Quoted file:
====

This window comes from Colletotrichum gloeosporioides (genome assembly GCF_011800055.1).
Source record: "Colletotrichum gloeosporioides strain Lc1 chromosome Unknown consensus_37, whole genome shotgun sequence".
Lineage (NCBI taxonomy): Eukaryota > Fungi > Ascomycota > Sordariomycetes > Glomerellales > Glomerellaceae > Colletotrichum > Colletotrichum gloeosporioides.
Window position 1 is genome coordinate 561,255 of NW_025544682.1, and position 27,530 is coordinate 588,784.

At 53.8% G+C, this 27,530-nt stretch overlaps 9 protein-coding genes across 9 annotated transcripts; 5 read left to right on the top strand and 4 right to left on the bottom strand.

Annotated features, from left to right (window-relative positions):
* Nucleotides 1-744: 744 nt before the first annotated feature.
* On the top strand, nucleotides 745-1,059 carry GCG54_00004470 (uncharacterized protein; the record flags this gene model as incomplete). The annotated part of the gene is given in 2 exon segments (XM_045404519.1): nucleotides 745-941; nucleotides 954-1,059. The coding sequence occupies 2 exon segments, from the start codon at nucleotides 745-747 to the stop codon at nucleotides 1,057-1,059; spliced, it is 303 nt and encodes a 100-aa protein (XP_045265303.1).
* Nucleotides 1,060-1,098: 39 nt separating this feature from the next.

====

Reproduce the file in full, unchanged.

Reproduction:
This window comes from Colletotrichum gloeosporioides (genome assembly GCF_011800055.1).
Source record: "Colletotrichum gloeosporioides strain Lc1 chromosome Unknown consensus_37, whole genome shotgun sequence".
Lineage (NCBI taxonomy): Eukaryota > Fungi > Ascomycota > Sordariomycetes > Glomerellales > Glomerellaceae > Colletotrichum > Colletotrichum gloeosporioides.
Window position 1 is genome coordinate 561,255 of NW_025544682.1, and position 27,530 is coordinate 588,784.

At 53.8% G+C, this 27,530-nt stretch overlaps 9 protein-coding genes across 9 annotated transcripts; 5 read left to right on the top strand and 4 right to left on the bottom strand.

Annotated features, from left to right (window-relative positions):
* Nucleotides 1-744: 744 nt before the first annotated feature.
* On the top strand, nucleotides 745-1,059 carry GCG54_00004470 (uncharacterized protein; the record flags this gene model as incomplete). The annotated part of the gene is given in 2 exon segments (XM_045404519.1): nucleotides 745-941; nucleotides 954-1,059. The coding sequence occupies 2 exon segments, from the start codon at nucleotides 745-747 to the stop codon at nucleotides 1,057-1,059; spliced, it is 303 nt and encodes a 100-aa protein (XP_045265303.1).
* Nucleotides 1,060-1,098: 39 nt separating this feature from the next.